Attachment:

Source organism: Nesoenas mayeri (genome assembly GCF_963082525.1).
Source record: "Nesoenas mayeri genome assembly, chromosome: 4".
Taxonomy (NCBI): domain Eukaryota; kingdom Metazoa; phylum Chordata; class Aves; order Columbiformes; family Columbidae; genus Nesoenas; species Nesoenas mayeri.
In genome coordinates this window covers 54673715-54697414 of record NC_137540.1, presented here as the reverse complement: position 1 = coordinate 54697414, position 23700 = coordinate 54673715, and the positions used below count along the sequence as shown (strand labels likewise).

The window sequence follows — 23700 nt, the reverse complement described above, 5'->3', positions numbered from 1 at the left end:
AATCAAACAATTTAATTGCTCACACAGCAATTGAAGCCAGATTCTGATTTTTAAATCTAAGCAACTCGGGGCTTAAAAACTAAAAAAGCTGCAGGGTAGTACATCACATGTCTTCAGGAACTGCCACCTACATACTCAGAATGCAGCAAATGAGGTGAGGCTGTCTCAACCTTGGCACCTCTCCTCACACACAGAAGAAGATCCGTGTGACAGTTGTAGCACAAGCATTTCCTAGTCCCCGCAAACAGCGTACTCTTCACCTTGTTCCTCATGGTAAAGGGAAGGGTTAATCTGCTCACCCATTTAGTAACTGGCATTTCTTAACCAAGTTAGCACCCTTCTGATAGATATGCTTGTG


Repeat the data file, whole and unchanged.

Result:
Source organism: Nesoenas mayeri (genome assembly GCF_963082525.1).
Source record: "Nesoenas mayeri genome assembly, chromosome: 4".
Taxonomy (NCBI): domain Eukaryota; kingdom Metazoa; phylum Chordata; class Aves; order Columbiformes; family Columbidae; genus Nesoenas; species Nesoenas mayeri.
In genome coordinates this window covers 54673715-54697414 of record NC_137540.1, presented here as the reverse complement: position 1 = coordinate 54697414, position 23700 = coordinate 54673715, and the positions used below count along the sequence as shown (strand labels likewise).

The window sequence follows — 23700 nt, the reverse complement described above, 5'->3', positions numbered from 1 at the left end:
AATCAAACAATTTAATTGCTCACACAGCAATTGAAGCCAGATTCTGATTTTTAAATCTAAGCAACTCGGGGCTTAAAAACTAAAAAAGCTGCAGGGTAGTACATCACATGTCTTCAGGAACTGCCACCTACATACTCAGAATGCAGCAAATGAGGTGAGGCTGTCTCAACCTTGGCACCTCTCCTCACACACAGAAGAAGATCCGTGTGACAGTTGTAGCACAAGCATTTCCTAGTCCCCGCAAACAGCGTACTCTTCACCTTGTTCCTCATGGTAAAGGGAAGGGTTAATCTGCTCACCCATTTAGTAACTGGCATTTCTTAACCAAGTTAGCACCCTTCTGATAGATATGCTTGTG